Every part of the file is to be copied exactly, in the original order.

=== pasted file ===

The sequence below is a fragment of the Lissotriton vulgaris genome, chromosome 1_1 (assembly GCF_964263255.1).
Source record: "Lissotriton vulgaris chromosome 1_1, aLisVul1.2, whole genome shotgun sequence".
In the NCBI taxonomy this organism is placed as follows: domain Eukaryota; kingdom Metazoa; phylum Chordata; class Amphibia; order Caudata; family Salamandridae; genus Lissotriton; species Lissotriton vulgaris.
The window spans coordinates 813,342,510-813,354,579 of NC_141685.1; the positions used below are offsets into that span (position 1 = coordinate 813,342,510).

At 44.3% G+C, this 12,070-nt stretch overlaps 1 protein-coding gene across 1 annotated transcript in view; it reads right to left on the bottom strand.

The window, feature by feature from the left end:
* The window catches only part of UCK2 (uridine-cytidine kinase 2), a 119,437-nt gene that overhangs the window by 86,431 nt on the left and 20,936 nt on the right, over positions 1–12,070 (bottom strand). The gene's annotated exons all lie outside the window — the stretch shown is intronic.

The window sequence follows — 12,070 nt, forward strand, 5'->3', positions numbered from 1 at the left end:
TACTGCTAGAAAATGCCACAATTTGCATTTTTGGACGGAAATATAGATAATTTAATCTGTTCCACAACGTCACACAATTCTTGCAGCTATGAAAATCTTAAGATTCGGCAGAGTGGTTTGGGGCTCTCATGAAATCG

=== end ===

The sequence below is a fragment of the Lissotriton vulgaris genome, chromosome 1_1 (assembly GCF_964263255.1).
Source record: "Lissotriton vulgaris chromosome 1_1, aLisVul1.2, whole genome shotgun sequence".
In the NCBI taxonomy this organism is placed as follows: domain Eukaryota; kingdom Metazoa; phylum Chordata; class Amphibia; order Caudata; family Salamandridae; genus Lissotriton; species Lissotriton vulgaris.
The window spans coordinates 813,342,510-813,354,579 of NC_141685.1; the positions used below are offsets into that span (position 1 = coordinate 813,342,510).

At 44.3% G+C, this 12,070-nt stretch overlaps 1 protein-coding gene across 1 annotated transcript in view; it reads right to left on the bottom strand.

The window, feature by feature from the left end:
* The window catches only part of UCK2 (uridine-cytidine kinase 2), a 119,437-nt gene that overhangs the window by 86,431 nt on the left and 20,936 nt on the right, over positions 1–12,070 (bottom strand). The gene's annotated exons all lie outside the window — the stretch shown is intronic.

The window sequence follows — 12,070 nt, forward strand, 5'->3', positions numbered from 1 at the left end:
TACTGCTAGAAAATGCCACAATTTGCATTTTTGGACGGAAATATAGATAATTTAATCTGTTCCACAACGTCACACAATTCTTGCAGCTATGAAAATCTTAAGATTCGGCAGAGTGGTTTGGGGCTCTCATGAAATCG